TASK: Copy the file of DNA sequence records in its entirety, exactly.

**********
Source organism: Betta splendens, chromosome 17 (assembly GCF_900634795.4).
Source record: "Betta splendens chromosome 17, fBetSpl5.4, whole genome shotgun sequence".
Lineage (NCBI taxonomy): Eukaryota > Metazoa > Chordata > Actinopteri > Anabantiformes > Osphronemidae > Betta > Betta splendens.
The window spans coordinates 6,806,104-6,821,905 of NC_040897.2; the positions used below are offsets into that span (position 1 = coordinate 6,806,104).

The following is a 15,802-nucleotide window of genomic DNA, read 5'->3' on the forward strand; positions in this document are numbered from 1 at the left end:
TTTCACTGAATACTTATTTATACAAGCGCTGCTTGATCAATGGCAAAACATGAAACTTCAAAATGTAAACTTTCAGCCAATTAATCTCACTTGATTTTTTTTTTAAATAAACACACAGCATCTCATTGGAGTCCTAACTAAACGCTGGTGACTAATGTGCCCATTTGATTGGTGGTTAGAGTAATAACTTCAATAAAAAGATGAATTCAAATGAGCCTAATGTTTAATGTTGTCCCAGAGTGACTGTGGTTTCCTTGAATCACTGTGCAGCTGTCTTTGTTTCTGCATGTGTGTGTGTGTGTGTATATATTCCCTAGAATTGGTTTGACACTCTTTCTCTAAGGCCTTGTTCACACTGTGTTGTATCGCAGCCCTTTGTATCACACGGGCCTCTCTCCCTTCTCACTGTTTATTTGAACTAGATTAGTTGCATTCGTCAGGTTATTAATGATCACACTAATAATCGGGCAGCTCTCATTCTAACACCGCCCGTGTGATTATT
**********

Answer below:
Source organism: Betta splendens, chromosome 17 (assembly GCF_900634795.4).
Source record: "Betta splendens chromosome 17, fBetSpl5.4, whole genome shotgun sequence".
Lineage (NCBI taxonomy): Eukaryota > Metazoa > Chordata > Actinopteri > Anabantiformes > Osphronemidae > Betta > Betta splendens.
The window spans coordinates 6,806,104-6,821,905 of NC_040897.2; the positions used below are offsets into that span (position 1 = coordinate 6,806,104).

The following is a 15,802-nucleotide window of genomic DNA, read 5'->3' on the forward strand; positions in this document are numbered from 1 at the left end:
TTTCACTGAATACTTATTTATACAAGCGCTGCTTGATCAATGGCAAAACATGAAACTTCAAAATGTAAACTTTCAGCCAATTAATCTCACTTGATTTTTTTTTTAAATAAACACACAGCATCTCATTGGAGTCCTAACTAAACGCTGGTGACTAATGTGCCCATTTGATTGGTGGTTAGAGTAATAACTTCAATAAAAAGATGAATTCAAATGAGCCTAATGTTTAATGTTGTCCCAGAGTGACTGTGGTTTCCTTGAATCACTGTGCAGCTGTCTTTGTTTCTGCATGTGTGTGTGTGTGTGTATATATTCCCTAGAATTGGTTTGACACTCTTTCTCTAAGGCCTTGTTCACACTGTGTTGTATCGCAGCCCTTTGTATCACACGGGCCTCTCTCCCTTCTCACTGTTTATTTGAACTAGATTAGTTGCATTCGTCAGGTTATTAATGATCACACTAATAATCGGGCAGCTCTCATTCTAACACCGCCCGTGTGATTATT